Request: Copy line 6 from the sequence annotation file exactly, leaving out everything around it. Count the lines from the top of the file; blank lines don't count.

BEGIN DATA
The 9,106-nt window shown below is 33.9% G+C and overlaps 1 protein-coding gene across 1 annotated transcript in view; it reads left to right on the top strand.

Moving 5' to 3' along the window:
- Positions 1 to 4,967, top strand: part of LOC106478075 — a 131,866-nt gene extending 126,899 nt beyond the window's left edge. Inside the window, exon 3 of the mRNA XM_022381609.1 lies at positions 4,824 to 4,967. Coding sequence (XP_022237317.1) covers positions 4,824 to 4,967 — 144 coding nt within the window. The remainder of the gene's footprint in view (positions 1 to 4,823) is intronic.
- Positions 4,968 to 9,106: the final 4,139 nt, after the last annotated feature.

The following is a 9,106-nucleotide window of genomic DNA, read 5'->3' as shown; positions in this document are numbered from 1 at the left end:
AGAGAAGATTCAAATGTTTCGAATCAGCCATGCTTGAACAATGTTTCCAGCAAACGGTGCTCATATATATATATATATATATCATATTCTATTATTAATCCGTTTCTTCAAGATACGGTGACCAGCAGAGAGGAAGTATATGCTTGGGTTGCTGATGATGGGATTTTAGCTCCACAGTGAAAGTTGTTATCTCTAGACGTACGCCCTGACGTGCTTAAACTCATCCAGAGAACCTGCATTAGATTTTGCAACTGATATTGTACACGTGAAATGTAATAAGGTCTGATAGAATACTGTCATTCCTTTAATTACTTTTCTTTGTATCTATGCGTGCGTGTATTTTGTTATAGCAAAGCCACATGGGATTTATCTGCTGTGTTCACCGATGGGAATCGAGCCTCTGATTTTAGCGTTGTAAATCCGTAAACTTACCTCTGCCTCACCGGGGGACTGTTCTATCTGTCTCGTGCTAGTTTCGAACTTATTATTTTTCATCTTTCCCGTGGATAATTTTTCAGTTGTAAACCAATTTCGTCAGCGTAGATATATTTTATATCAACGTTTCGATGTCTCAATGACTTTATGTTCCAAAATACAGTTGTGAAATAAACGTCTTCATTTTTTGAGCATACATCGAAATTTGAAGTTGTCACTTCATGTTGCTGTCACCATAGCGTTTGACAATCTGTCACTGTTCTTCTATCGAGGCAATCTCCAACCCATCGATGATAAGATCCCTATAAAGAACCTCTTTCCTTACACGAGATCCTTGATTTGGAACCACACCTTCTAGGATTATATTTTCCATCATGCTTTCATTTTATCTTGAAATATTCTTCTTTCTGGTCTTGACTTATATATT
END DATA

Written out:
AGAGAAGATTCAAATGTTTCGAATCAGCCATGCTTGAACAATGTTTCCAGCAAACGGTGCTCATATATATATATATATATATCATATTCTATTATTAATCCGTTTCTTCAAGATACGGTGACCAGCAGAGAGGAAGTATATGCTTGGGTTGCTGATGATGGGATTTTAGCTCCACAGTGAAAGTTGTTATCTCTAGACGTACGCCCTGACGTGCTTAAACTCATCCAGAGAACCTGCATTAGATTTTGCAACTGATATTGTACACGTGAAATGTAATAAGGTCTGATAGAATACTGTCATTCCTTTAATTACTTTTCTTTGTATCTATGCGTGCGTGTATTTTGTTATAGCAAAGCCACATGGGATTTATCTGCTGTGTTCACCGATGGGAATCGAGCCTCTGATTTTAGCGTTGTAAATCCGTAAACTTACCTCTGCCTCACCGGGGGACTGTTCTATCTGTCTCGTGCTAGTTTCGAACTTATTATTTTTCATCTTTCCCGTGGATAATTTTTCAGTTGTAAACCAATTTCGTCAGCGTAGATATATTTTATATCAACGTTTCGATGTCTCAATGACTTTATGTTCCAAAATACAGTTGTGAAATAAACGTCTTCATTTTTTGAGCATACATCGAAATTTGAAGTTGTCACTTCATGTTGCTGTCACCATAGCGTTTGACAATCTGTCACTGTTCTTCTATCGAGGCAATCTCCAACCCATCGATGATAAGATCCCTATAAAGAACCTCTTTCCTTACACGAGATCCTTGATTTGGAACCACACCTTCTAGGATTATATTTTCCATCATGCTTTCATTTTATCTTGAAATATTCTTCTTTCTGGTCTTGACTTATATATT